Published on June 5th, 2018 | by Kevin Given0
Review: Bloodborne the Death of Sleep #4
I am reviewing yet another comic book based on a game that I haven’t played. This comic looked the most interesting of the last batch that was sent to me, so, I decided to check it out. In this issue the Hunter and the child arrive at a city where the Hunter is hoping to find a boat or ship as Losefka told him there would be one. They proceed with caution as the epidemic seems to have ravaged this city. They find some beastly footprints and the Hunter believes that the villagers are probably not all gone.
Ales Kot brings this issue a feeling of despair and hopelessness and opens the chapter with the statement that the nightmare must end here. The child speculates that the epidemic began here as they search the confines of this village. The child groans in pain as he is obviously starving, and the hunter says that they’ll search the cabins for supplies. They come across a note at the town square that was obviously left for the hunter. The letter writer claims to be affected by Paleblood but can’t remember as his mind seems to be deteriorating. It’s a great issue as clues begin to unravel as to the cause of the epidemic and great stuff includes the sickly child having to guide the hunter through a maze of monsters as the Hunter can’t see them and the morphing of the child itself.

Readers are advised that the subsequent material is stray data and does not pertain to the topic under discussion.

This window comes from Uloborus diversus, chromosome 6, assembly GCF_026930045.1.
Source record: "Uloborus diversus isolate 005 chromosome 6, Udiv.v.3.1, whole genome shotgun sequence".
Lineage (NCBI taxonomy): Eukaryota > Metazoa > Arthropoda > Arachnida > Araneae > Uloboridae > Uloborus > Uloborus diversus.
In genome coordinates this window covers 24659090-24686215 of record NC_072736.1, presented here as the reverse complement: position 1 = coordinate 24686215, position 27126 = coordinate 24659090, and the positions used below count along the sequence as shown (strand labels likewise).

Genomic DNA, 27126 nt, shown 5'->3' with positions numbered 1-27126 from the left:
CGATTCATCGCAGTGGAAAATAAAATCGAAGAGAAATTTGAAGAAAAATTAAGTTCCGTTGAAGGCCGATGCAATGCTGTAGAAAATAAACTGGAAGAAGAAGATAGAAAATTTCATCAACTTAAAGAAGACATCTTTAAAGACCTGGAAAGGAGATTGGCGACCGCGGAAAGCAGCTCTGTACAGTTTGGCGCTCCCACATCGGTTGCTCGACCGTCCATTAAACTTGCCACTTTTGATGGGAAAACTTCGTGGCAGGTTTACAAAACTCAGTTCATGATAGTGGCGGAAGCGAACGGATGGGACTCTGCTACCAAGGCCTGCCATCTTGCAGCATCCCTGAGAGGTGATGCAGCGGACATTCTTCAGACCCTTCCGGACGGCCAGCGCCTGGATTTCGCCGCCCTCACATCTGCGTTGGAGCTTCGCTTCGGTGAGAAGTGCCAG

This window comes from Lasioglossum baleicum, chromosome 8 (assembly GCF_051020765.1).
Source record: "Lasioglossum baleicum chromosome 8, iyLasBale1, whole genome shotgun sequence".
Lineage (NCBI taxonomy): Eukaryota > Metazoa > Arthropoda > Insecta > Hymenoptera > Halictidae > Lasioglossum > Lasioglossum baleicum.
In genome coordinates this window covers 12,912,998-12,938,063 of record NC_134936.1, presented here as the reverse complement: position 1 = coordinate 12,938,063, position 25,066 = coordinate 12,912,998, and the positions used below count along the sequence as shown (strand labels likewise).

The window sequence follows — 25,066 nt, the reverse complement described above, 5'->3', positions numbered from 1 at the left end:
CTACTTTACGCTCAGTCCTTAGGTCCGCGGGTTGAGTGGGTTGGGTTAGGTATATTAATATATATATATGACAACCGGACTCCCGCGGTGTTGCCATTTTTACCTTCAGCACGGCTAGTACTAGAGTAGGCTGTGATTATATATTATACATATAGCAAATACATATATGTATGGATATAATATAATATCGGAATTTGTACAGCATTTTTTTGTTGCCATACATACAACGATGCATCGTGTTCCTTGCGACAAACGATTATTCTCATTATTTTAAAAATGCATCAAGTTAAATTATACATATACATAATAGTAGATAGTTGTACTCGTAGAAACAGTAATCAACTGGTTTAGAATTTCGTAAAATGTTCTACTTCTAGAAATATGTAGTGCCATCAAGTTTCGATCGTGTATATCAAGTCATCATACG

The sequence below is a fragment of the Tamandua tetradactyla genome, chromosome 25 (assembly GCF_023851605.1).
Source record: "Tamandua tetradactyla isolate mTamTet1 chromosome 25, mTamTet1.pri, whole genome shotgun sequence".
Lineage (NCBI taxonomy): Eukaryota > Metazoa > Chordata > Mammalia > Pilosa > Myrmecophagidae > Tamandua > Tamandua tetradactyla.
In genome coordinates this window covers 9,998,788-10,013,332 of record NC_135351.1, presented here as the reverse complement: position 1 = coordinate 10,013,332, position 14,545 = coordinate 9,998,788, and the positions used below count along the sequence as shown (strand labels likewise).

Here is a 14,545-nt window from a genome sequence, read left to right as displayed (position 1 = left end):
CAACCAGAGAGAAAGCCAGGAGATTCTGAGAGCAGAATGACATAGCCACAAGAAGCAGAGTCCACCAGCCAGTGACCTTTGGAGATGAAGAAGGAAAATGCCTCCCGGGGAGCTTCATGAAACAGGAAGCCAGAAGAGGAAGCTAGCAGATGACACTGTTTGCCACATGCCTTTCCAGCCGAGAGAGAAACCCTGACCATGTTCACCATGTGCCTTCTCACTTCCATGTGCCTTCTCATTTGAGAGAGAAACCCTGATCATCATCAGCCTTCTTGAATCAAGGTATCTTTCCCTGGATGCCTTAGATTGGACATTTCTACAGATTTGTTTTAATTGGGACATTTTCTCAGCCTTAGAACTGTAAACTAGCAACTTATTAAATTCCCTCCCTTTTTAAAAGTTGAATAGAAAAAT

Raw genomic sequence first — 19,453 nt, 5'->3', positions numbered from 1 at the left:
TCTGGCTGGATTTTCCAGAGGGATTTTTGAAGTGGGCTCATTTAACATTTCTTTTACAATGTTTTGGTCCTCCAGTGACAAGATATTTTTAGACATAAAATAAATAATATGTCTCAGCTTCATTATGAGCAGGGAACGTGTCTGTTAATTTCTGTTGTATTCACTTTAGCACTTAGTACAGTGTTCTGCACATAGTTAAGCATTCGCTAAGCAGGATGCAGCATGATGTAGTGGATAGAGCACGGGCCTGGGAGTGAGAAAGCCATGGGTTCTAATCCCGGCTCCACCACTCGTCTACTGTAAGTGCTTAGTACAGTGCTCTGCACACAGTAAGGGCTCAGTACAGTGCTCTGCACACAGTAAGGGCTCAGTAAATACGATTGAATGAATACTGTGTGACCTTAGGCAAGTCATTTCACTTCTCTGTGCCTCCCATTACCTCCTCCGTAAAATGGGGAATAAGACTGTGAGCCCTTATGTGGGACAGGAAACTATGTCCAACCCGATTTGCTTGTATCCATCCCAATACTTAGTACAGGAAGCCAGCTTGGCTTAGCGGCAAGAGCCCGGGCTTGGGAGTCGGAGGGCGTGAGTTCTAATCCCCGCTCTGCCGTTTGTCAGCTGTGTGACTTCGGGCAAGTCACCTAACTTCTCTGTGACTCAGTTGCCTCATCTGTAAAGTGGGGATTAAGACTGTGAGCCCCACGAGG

Piotr Kowalski adds to the feeling of despair with his simple line drawings and Brad Simpson conveys a bleak feeling to the art and story as his colors are basic grey’s with only the slightest hint of a possible bright spot at the end of this journey. Highlights include the opening splash of the Hunter and child looking over the village and the innocent and hungry look on the child’s face throughout the issue as he desperately tries to remember what he is.
First I have never played the game, so I can’t compare the two. But as a basic comic book story this ones a winner. I love a good post-apocalyptic tale if the mystery is not obvious from the outset. The Mad Max movies are some of my favorites and this comic book succeeds in painting a desolate landscape of a once prosperous world that is now in decline because of some kind of epidemic. The child clings to the Hunter because he doesn’t know what else to do or where to go. The Hunter feels an obligation to watch over this poor wretch and the two become an unlikely pair of travelers that need each other as the Hunter cannot see the dangers, which the child does, that lie in their path. He needs this child to navigate through the village. A great chapter in this tale that promises more surprises to come. ***1/2 (8.6 rating)
Bloodborne the Death of Sleep #4
Writer – Ales Kot
Art – Piotr Kowalski
Color – Brad Simpson
Letters – Aditya Bidikar
Publisher – Titan